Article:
Are you patriotic? Patriotism is a devotion to and vigorous support for your country. Some people consider patriotism to be a form of idolatry—putting nation before God—and therefore a sin. What does God think?
God’s thinking is expressed by His law of love. God’s Ten Commandments are summed up by two great commandments: First, we are to love God with all our heart, soul, mind and strength; and second, we are to love our neighbor as ourselves (Mark 12:30-31).
It is common for people to love themselves. This self-love naturally extends to one’s family, friends, team or club—and eventually, one’s own nation. To love these things isn’t sinful; this is implied in the statement “love your neighbor as yourself.” But it is sin if one hates those outside the collective self: the opposing team, the other nation, etc. Remember, God commands us to love our neighbor as ourselves.
Jesus Christ said, “Ye have heard that it hath been said, Thou shalt love thy neighbour, and hate thine enemy. But I say unto you, Love your enemies …” (Matthew 5:43-44).
Naturally, our thinking is infused with attitudes of competition, envy and strife, because of the pervasive influence of Satan the devil. (You can learn about this biblical truth in our free booklet Human Nature: What Is It?) This carnal nature tends to be antagonistic toward others, whether on the individual or the national level. That attitude is sin, because it breaks God’s law of love (1 John 5:3).
Galatians 5 lists the works of the flesh and compares them to the works of God’s Holy Spirit. The sinful works of the flesh include hatred, wrath, envy and strife (verses 19-21). The carnal mind typically feels and acts this way toward those opposed to the collective self.
If a person is patriotic toward his or her own country in a way that creates feelings of antagonism or hostility against other countries, then that is a form of hatred forbidden by God’s law. Hate is the opposite of God’s law of love. The sin isn’t in being patriotic toward one’s own country, but in hating another country. Modern civilization is founded on this satanic attitude of competition.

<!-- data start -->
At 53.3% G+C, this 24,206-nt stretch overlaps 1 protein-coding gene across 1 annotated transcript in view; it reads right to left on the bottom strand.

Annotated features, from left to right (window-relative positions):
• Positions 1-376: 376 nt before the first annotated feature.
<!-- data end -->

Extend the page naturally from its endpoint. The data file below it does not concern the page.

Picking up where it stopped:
God’s Spirit, by contrast, produces fruits of love, joy, peace and goodness toward others and to the collective self—all people and nations (verses 22-23). “Against such there is no law,” verse 23 says.
So there is no law against loving one’s own nation and supporting it. But there is a law against loving self more than others, which is a form of hatred. The patriotism that loves its own country, and hates, or feels prejudice against, other countries, is a violation of God’s law, and therefore it is wrong—it is sin!
God loves all people so much that He sent His Son to die for them (John 3:16). God’s law is a law of love toward all people. But God hates sin, and so should we (Psalm 97:10; Proverbs 8:13). God is not a respecter of persons, but of those who live righteously in every nation (Acts 10:34-35).
To take just one example, North Korea does great harm to its people. A true Christian can and should hate the oppressive governmental system of North Korea, but love the people of North Korea and want the best for them.
Revelation 13:4 gives an example of patriotism that is idolatry. “And they worshipped the dragon which gave power unto the beast: and they worshipped the beast, saying, Who is like unto the beast? who is able to make war with him?” This prophecy shows that in the near future people will worship the final resurrection of the Roman Empire. They will have an attitude of superiority over and competition against other nations. These people put their nation—their empire—above even God!
It is not idolatry to be patriotic, as long as you do not love your nation more than God, and that love does not translate into hostility against others. Keeping these principles in mind, we can see that the love, concern and preference for one’s own country—without prejudice against other nations, peoples or races, and with our primary focus on God the Father—is a right patriotism.
For further study into this topic, read our article “Is Patriotism Sin?”